Teaching Vocabulary-links, books, ideas

WordItOut-Word-cloud-17701

 

 

 

 

 

 

 

 

a poster created 2 preteach vocabulary for ‘Waiting for the Police’ by Farjeon

 This post is for Emma Herrod’s The Two-Week Vocabulary Blogging Challenge. Here you can also find great ideas to teach, store and learn vocabulary. You can read and reach more from Tyson’s posts

I believe one of the most difficult areas of teaching English is teaching vocabulary. Students, often aware of the need for more words to express themselves, never give much importance on learning the words. They tend to focus on the grammar more. In my exams, vocabulary questions are usually not answered correctly or fully. They sometimes say, they know the meaning of the words but cannot use them in sentences or they cannot insert them into the correct gaps.

I think this is mainly because they memorize the words and the definitions instead of learning or using them in meaningful contexts. Although I advise them to do so, it is often difficult to beat the habits that are formed long ago. Another reason that makes learning vocabulary difficult is the mother tongue. If the mother tongue is completely different from the foreign language the obstacles becomes bigger. Yet this is still a problem that can be overcome, so here are some ideas

·         Teach words in context

·         Focus on active vocabulary

·         Brainstorm ideas. Prepare word clouds.

·         Make associations. Play games with associations.

·         Ask concept questions to make sure they understand the word

·         Prepare exercises focusing on concept questions

·         Teach words in chunks

·         Teach collocations

·         Teach prefixes and suffixes

·         Teach how to use verbs, adverbs, adjectives, nouns. (unfortunately they even don’t know the difference in their mother tongue which makes our jobs more difficult)

·         Ask them to draw. I usually ask them to illustrate the idioms and ask them to write a situation where the expression or the idiom is used. Display them on the walls.

·         Prepare word posters from the words they have to learn. Display on classroom walls and ask them to write their own stories with some of the words from the poster, then give the exercise you prepared for them.

·         Prepare puzzles or ask them to prepare puzzles for their friends.

·         Play vocab games with the words that are displayed on the walls.

·         Make them use dictionaries, online dictionaries

An idea from a student of mine: 

watch series or movies with English subtitles with a notebook. 

 jot down any interesting word or expression in the notebook

watch it again and try to use whenever you have the opportunity

And below you will find great links and books to inspire you while teaching vocabulary:

vocabulary actıvıtıes from ReadingResource.Net

Esl vocabulary games from eslgamesworld

Teaching Vocabulary Two dozens tips and techniques

Thinkmap Visual Thesarus

Weboword  Vocabulary visually

Multi-sensory vocabulary drilling – Herbert Puchta (Playway Second edition

Teaching Vocabulary: Lessons from the Corpus, Lessons for the Classroom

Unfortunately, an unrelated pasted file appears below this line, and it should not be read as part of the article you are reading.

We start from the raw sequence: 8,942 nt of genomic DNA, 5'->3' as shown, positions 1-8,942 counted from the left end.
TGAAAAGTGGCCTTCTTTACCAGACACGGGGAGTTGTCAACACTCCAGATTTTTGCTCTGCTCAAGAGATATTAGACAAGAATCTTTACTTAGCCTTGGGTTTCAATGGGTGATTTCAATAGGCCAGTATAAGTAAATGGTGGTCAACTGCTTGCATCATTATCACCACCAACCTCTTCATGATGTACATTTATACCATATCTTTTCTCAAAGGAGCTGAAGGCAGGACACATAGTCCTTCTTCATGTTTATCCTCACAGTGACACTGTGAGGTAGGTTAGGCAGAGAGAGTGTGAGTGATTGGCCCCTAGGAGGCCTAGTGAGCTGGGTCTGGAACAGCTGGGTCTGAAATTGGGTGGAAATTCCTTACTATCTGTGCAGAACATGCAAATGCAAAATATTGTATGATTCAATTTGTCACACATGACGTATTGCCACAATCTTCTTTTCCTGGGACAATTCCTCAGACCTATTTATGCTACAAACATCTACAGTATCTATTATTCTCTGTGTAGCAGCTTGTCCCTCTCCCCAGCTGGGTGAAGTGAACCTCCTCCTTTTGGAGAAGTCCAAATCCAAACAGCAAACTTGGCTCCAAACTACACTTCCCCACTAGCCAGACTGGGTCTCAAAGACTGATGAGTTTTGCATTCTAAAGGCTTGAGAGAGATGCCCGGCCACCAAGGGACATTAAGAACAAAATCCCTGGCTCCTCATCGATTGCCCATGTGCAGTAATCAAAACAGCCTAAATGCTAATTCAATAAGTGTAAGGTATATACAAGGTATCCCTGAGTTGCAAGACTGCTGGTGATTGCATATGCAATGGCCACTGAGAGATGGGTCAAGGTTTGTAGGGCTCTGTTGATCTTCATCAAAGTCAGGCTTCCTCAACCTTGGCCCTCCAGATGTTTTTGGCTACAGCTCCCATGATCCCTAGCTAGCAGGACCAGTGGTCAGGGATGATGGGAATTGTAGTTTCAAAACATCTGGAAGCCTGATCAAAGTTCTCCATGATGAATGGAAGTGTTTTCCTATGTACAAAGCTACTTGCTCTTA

Humanising language Teaching magazine 

MyVocabulary.com from @shannonmmiller and @janetbianchini

How to teach Vocabulary by Scott Thornbury, Longman

English Vocabulary in Use series by Michael McCarthy and Felicity O’Dell, Stuart Redman, CUP

Vocabulary  by John Morgan and Mario Rinvolucri, OUP

9 Comments on Teaching Vocabulary-links, books, ideas

  1. Sara-Elizabeth
    January 3, 2011 at 2:35 pm (4 years ago)

    Good tips, and don’t forget the most powerful vocabulary acquisition tool of all-reading. Read short stories, magazine articles, novels, anything you can get them to love. “Teaching” vocabulary and looking up words in dictionaries is entirely hit-or-miss, but reading for pleasure is undeniably the most effective vocabulary teacher for all ages for all languages for all time. Students learn the nuances of idioms and vocab and assimilate them into active vocabulary when they hear and read and use vocabulary in context over and over and over, period.

    Reply
  2. Tyson
    January 3, 2011 at 3:13 pm (4 years ago)

    Hi Eva

    Thanks for the mentions! An additional two resources that I’ve found great are:

    1) Vocabulary by Colin Campbell (Garnet Education)
    2) Vocabulary Matrix by Mccarthy, O’Keefe & Walsh (Heinle)

    Cheers,
    Tyson

    Reply
  3. Janet Bianchini
    January 3, 2011 at 4:01 pm (4 years ago)

    Hi Eva

    I have always liked the Test Your Vocabulary series by Peter Watcyn-Jones, as they are packed full of lovely and fun vocabulary activities.

    Janet

    Reply
  4. Eva Büyüksimkeşyan
    January 3, 2011 at 6:10 pm (4 years ago)

    Hi Sara Elizabeth,
    Thanks for sharing your ideas. I agree with you that vocabulary is best learned when they read a short story or a novel for pleasure.

    Dear janet and Tyson,
    thanks for the book recommendations.
    Eva

    Reply
  5. Sue Lyon-Jones
    January 3, 2011 at 6:36 pm (4 years ago)

    Hi Eva,

    I really enjoyed reading this – some excellent suggestions and ideas here!

    I also find rebus quizzes (using pictures as well as words) can be very useful for teaching vocabulary to beginners and elementary students – here’s an example of a rebus quiz I uploaded to my site, to help my students learn English words for colours:

    http://bit.ly/f2MJuP

    Sue

    Reply

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